Often I reference Natural Theology on my forum/blog, but I do not often give an explanation for what it is in a basic sense. So with this post I hope to quickly remedy that by providing a basic definition of what natural theology entails, and who was one of its most famous and early proponents. Millard Erickson in his systematic theology Introducing Christian Doctrine has written this in description and definition of what natural theology is at a basic level:
The core of natural theology is the idea that it is possible, without prior commitment of faith to the beliefs of Christianity, and without relying upon any special authority, such as an institution (the church) or a document (the Bible), to come to a genuine knowledge of God on the basis of reason alone. Reason here refers to the human capacity to discover, understand, interpret, and evaluate the truth.
Perhaps the outstanding example of natural theology in the history of the church is the massive effort of Thomas Aquinas. According to Thomas, all truth belongs to one of two realms. The lower realm is the realm of nature, the higher the realm of grace. While the claims pertaining to the upper realm must be accepted on authority, those pertaining to the lower realm may be known by reason.
This seems probably pretty vanilla for most evangelical Christians to digest, and something most are pretty familiar with; in fact it seems intuitive, does it not? But I reject this; I reject the idea, along with Karl Barth and against Thomas Aquinas that people in general can come to a genuine knowledge of God apart from God’s particular Self-revelation in Jesus Christ. Nevertheless, most of the Western tradition of Christianity (of which almost all of my readers are participants of, i.e. the Western trad) affirms natural theology. It affirms conceiving of God, categorically by way of employing philosophical reflection as determinative for how we supply ourselves with a grammar that articulates God. I reject this though. So does Karl Barth, and here is why (and this is a full length quote, so hang on),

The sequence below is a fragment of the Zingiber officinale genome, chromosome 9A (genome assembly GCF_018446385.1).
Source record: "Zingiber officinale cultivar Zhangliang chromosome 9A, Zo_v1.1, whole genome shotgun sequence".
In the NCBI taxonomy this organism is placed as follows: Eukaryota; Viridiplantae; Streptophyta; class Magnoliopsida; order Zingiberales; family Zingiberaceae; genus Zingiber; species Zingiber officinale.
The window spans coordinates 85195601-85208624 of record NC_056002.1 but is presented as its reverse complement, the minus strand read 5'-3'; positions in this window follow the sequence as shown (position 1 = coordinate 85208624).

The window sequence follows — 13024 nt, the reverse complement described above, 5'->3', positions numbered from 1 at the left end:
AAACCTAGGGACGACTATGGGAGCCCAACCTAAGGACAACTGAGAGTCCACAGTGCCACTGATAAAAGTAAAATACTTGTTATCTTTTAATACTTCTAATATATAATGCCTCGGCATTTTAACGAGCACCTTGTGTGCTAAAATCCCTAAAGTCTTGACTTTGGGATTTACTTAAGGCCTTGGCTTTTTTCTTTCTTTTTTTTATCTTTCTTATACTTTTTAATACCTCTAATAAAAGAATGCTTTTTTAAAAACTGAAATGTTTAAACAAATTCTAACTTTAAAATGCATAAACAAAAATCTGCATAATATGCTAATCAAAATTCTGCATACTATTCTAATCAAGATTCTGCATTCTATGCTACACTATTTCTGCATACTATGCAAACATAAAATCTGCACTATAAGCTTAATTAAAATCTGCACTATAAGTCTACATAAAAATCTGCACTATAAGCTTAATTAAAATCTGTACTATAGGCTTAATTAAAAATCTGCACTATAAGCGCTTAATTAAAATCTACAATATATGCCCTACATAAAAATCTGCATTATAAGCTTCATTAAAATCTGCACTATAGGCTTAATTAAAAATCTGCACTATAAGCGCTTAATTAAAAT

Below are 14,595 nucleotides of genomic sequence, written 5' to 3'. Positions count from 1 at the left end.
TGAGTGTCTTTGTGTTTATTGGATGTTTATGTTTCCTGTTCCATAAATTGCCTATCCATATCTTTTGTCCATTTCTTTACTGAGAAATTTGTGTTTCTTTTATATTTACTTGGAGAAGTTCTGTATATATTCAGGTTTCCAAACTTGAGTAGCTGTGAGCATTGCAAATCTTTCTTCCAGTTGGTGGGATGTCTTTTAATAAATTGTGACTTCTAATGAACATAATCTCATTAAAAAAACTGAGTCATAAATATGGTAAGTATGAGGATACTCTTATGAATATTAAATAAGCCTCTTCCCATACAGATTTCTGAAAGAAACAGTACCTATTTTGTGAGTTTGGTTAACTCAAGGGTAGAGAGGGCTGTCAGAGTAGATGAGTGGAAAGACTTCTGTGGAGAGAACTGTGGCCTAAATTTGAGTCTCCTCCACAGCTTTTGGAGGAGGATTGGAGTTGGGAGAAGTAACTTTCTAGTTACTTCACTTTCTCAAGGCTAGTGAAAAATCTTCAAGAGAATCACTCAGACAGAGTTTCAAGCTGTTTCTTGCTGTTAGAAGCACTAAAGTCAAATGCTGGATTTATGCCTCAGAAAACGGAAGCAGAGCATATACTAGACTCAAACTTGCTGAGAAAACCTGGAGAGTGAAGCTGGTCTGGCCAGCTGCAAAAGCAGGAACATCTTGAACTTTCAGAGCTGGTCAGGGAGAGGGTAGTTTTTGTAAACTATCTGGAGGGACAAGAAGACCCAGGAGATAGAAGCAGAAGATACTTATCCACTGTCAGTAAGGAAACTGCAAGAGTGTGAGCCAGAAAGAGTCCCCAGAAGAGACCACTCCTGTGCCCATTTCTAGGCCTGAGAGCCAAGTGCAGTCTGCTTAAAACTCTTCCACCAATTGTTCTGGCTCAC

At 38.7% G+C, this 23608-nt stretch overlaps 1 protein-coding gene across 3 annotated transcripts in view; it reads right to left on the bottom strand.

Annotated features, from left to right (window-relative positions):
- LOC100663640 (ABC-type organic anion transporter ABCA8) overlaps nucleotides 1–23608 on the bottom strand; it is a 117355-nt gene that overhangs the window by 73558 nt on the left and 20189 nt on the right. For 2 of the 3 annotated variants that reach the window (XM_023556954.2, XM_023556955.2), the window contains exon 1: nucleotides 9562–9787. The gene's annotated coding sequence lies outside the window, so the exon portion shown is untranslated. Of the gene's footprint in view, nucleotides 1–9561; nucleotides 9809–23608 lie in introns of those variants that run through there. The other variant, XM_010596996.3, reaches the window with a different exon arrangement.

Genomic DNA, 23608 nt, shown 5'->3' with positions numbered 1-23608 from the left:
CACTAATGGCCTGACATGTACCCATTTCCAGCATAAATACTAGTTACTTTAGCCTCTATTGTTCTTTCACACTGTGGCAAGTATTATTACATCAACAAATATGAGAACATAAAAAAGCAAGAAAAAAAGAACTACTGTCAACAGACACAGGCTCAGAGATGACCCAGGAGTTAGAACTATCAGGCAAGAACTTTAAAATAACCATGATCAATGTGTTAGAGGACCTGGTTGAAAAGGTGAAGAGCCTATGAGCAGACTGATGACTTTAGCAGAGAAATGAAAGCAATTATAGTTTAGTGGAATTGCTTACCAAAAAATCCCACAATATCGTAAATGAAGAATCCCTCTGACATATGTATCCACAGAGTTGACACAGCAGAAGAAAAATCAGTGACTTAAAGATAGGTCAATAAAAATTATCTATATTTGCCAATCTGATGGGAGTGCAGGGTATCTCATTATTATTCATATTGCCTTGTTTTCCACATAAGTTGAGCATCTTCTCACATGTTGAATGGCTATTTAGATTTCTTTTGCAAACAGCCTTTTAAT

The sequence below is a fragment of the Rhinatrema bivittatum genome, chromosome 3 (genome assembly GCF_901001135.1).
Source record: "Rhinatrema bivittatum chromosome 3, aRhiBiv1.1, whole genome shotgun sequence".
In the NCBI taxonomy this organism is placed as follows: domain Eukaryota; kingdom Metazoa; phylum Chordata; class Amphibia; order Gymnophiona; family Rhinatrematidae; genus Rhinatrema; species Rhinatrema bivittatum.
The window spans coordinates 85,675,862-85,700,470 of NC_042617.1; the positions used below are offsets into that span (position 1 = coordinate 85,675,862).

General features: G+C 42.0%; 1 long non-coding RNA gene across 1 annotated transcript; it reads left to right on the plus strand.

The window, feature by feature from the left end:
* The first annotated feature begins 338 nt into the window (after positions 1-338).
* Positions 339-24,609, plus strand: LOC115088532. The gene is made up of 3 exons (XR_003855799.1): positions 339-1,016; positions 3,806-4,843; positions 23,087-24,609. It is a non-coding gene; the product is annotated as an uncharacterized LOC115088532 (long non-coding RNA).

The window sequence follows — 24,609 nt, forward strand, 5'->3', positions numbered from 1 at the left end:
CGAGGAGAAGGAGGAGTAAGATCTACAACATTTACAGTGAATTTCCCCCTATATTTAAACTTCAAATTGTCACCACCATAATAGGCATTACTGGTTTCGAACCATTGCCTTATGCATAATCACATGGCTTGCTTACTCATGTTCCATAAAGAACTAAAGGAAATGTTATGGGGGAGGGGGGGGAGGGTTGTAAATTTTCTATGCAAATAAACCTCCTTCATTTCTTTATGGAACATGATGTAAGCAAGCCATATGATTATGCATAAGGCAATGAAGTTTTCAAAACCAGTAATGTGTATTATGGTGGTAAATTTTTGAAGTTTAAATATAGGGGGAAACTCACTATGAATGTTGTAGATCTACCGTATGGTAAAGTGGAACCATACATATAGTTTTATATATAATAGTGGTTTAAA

“The content of revelation is wholly God.” The point here is simply that God is not just half revealed, so that another part of his being or attributes or acts will have to remain hidden or will have to be imparted in some other way than by revelation. As regards the second possibility, we have to think especially of the increasing role played in Protestant theology from the end of the 16th century by what is variously called natural theology or revelation or religion (as distinct from the supernatural or Christian revelation). Natural revelation includes not only the voice of God in nature, as the name indicates, but also such things as conscience, the moral light of nature, religious feelings or dispositions or tendencies in us, mathematical and philosophical axioms, what better pagans know about the existence and unity of God, and the creation and overruling of the world by him, and non-Christian analogies even to such central Christian mysteries as the Trinity and the incarnation. Theologians usually regarded and employed this natural revelation as a good and useful narthex or first stage on the way to the true Christian revelation. The older Reformed theology in particular attached high importance to this preliminary structure. According to A. Schweizer one might even see in it one of the most valuable features of Reformed theology. It was given a place of honor in the 19th century both in the first part of Schleiermacher’s Christian Faith and in Schweizer’s own Glaubenslehre. Vestigia terrent! For my part, although I am Reformed, I want no part of it. You will not be surprised at this in view of what I have said earlier. Either God speaks, or he does not. But he does not speak more or less, or partially, or in pieces, here a bit and there a bit. This is a contradiction in terms, an anthropomorphism, a basic naturalizing of revelation which fits Schleiermacher very well, but which ought not to have found any place among the older Reformed. Calvin at the end of the discussion in the first chapters of the Institutes was perspicacious enough to raise the whole question again, to oppose the Christian knowledge of God dialectically to natural knowledge, and to proceed as though there were only the former. And even in Thomas Aquinas the insights one can gain into God’s nature apart from revelation have the significance only of a possible and necessary ancillary construction that pays secondary honor to the truth of revelation. If God speaks, then God speaks, and we have to do with the one Logos that the prophets and apostles received, the one revelation in the incarnation which the people of the Bible know and attest as either promised or manifested. Nothing prevents us, and much urgently inclines us to suppose that others, too, might have had a share, and might still have a share, in the same divine answer. We do well at this point to confess the free and broad outlook of Aquinas when he said that all truth, no matter who speaks it, is of the Holy Spirit, or of Zwingli when he said that whoever speaks truth speaks of God. But the truth must then be understood as the one totality of truth, and the words “Holy Spirit” and “God” must be taken in a pregnant sense. Truth that really goes back to God cannot be a particle of truth. It is either the whole truth or it does not go back to God and is not revelation at all.